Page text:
Andrew Meyer

News Director

Andrew joined WKSU News in 2014.  He oversees the daily operations of the WKSU news department and its reporters and hosts, coordinates daily coverage, and serves as editor.  His commitment is to help foster reporting that marks the best of what public radio has to offer:  a mix of first-rate journalism with great storytelling. His responsibilities also include long-term strategic planning for news coverage in Northeast Ohio that serves WKSU’s audience via on-air, online, by social media and through emerging technologies.  Andrew also serves as a back-up local host for Morning Edition, Here and Now and All Things Considered.

Before joining the staff of WKSU, Andrew was previously assistant news director at WBGO-FM in Newark, NJ. Along with his management duties there, he also anchored afternoon drive time news, reported on local and regional stories and hosted a monthly call-in program with then-Newark Mayor Cory Booker, among others. Prior to joining the staff at WBGO in 1998, he worked as a freelance reporter/producer in the New York metropolitan area. He was also a stringer for a number of networks including NPR, ABC Radio and AP Radio.

During his time at WKSU, the station's newsroom has been honored with dozens of awards from Ohio Associated Press Media Editors, Ohio Excellence in Journalism Awards, the Ohio chapter of the Society of Professional Journalists, Public Radio News Directors Inc. (PRNDI)RTDNA Edward R. Murrow Awards. Andrew himself has been recognized with a number of awards, including, nationally, from PRNDI and, in the New Jersey/New York area, from the New Jersey Associated Press Broadcasters Association, the New Jersey Chapter of the Society of Professional Journalists and others. He served twice as president of the New Jersey Associated Press Broadcasters Association.  He is currently a member of the board of the Akron Press Club.

Andrew was born in Louisville, KY, and holds the commission of Colonel in the Honorable Order of  Kentucky Colonels. He and his family now live in Hudson.

Ways to Connect

photo of Ohio delegation breakfast

It’s been another busy day for Republicans in Cleveland, and another busy day for WKSU’s M.L. Schultze who began her day on the second day of the RNC at the breakfast for the Ohio delegation before moving on to other RNC-related events around the city.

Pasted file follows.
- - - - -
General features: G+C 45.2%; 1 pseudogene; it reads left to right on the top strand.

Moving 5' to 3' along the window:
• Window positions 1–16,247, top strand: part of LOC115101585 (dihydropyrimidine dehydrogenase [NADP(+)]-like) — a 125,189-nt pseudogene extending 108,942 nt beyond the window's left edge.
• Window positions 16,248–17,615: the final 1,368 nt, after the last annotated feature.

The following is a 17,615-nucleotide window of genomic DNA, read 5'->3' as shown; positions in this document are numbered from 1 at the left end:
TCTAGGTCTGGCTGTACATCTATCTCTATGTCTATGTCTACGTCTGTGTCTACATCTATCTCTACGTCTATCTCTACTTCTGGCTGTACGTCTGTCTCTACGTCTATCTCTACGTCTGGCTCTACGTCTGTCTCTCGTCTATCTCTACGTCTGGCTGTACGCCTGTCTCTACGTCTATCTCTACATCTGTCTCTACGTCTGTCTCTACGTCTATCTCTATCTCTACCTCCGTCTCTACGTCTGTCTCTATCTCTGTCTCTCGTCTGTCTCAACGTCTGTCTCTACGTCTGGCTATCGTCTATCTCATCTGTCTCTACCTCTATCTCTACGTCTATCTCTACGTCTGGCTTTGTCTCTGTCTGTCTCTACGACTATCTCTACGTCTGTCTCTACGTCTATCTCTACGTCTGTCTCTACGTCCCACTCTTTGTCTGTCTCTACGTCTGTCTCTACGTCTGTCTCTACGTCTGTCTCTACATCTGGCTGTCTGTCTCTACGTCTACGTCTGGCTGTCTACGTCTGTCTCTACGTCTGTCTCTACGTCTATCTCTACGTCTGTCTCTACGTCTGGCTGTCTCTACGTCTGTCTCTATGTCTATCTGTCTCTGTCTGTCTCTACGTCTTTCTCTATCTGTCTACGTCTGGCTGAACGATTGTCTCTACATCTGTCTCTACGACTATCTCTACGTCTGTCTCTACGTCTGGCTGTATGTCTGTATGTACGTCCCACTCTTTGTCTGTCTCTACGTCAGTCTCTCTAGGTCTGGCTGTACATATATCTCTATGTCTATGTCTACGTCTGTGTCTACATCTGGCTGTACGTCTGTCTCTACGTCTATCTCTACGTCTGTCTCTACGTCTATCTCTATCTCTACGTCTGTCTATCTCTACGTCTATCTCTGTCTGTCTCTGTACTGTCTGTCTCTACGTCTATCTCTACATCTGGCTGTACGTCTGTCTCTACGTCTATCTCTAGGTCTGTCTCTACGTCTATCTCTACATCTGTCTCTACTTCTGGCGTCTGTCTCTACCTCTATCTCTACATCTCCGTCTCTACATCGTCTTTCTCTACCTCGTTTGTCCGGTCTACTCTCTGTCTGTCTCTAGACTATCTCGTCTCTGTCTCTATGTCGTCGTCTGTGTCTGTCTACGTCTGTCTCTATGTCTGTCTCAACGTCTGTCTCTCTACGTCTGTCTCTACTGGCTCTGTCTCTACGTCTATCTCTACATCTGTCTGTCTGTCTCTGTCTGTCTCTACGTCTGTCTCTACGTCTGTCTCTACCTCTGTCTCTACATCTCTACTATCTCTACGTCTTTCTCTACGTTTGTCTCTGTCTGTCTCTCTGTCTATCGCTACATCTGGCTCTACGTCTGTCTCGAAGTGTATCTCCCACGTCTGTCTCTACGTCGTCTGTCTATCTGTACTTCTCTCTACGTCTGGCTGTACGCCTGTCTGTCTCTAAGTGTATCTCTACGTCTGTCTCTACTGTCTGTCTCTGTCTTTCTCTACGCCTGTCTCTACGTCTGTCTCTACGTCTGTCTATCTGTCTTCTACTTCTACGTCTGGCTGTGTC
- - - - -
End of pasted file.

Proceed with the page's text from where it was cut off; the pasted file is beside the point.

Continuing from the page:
The breakfast was an opportunity to sit and watch some of the top names in the Republican Party.  The reason Ohio is important, according to Schultze is “Ohio really matters when it comes to Republicans winning the White House.”

photo of panel discussion

The 2016 Republican National Convention is now officially underway in Cleveland, with activities scheduled in the Q all afternoon and evening long. But these conventions are much more than just about what goes on in the convention hall, and there’s plenty going on this first day. 

One event scheduled this morning was for women who identify as moderate Republicans. Aside from staple women’s issues such as birth control and abortion, the women also discussed national issues like terrorism and infrastructure. They also discussed their party’s nominee Donald Trump.

Cleveland RNC logo

After two years of planning and preparation, it’s showtime.  The 2016 Republican National Convention kicks off today in Cleveland.  WKSU’s Andrew Meyer caught up with David Cohen, a political science professor at the University of Akron and a fellow at the Bliss Institute of Applied Politics for a primer on what to expect from this year’s convention. 

photo of medical marijuana sign

  Governor Kasich has signed legislation legalizing medical marijuana in Ohio, however it won’t be available anytime soon.  The law takes effect in 90 days.  But the medical marijuana program isn’t expected to be fully operational for about two years.  The measure lays out a number of steps that must happen first, including the writing of rules for retailers and cultivators.  The legislation allows patients to use marijuana in vapor form for certain chronic health conditions, while barring patients from smoking marijuana or growing it at home.  Employers could continue to maintain drug-free

photo of Rolling Acres Mall

  Akron is a step closer to owning a dead mall.  The Beacon Journal reports there were no takers at yesterday’s sheriff’s sale for the vacant Rolling Acres Mall.  The paper reports there will be one more attempt to sell the mall, in about two weeks.  If there are no takers, the Summit County Fiscal Officer will begin procedures for seizing the property… which would then be turned over to the city.  This isn’t the first time the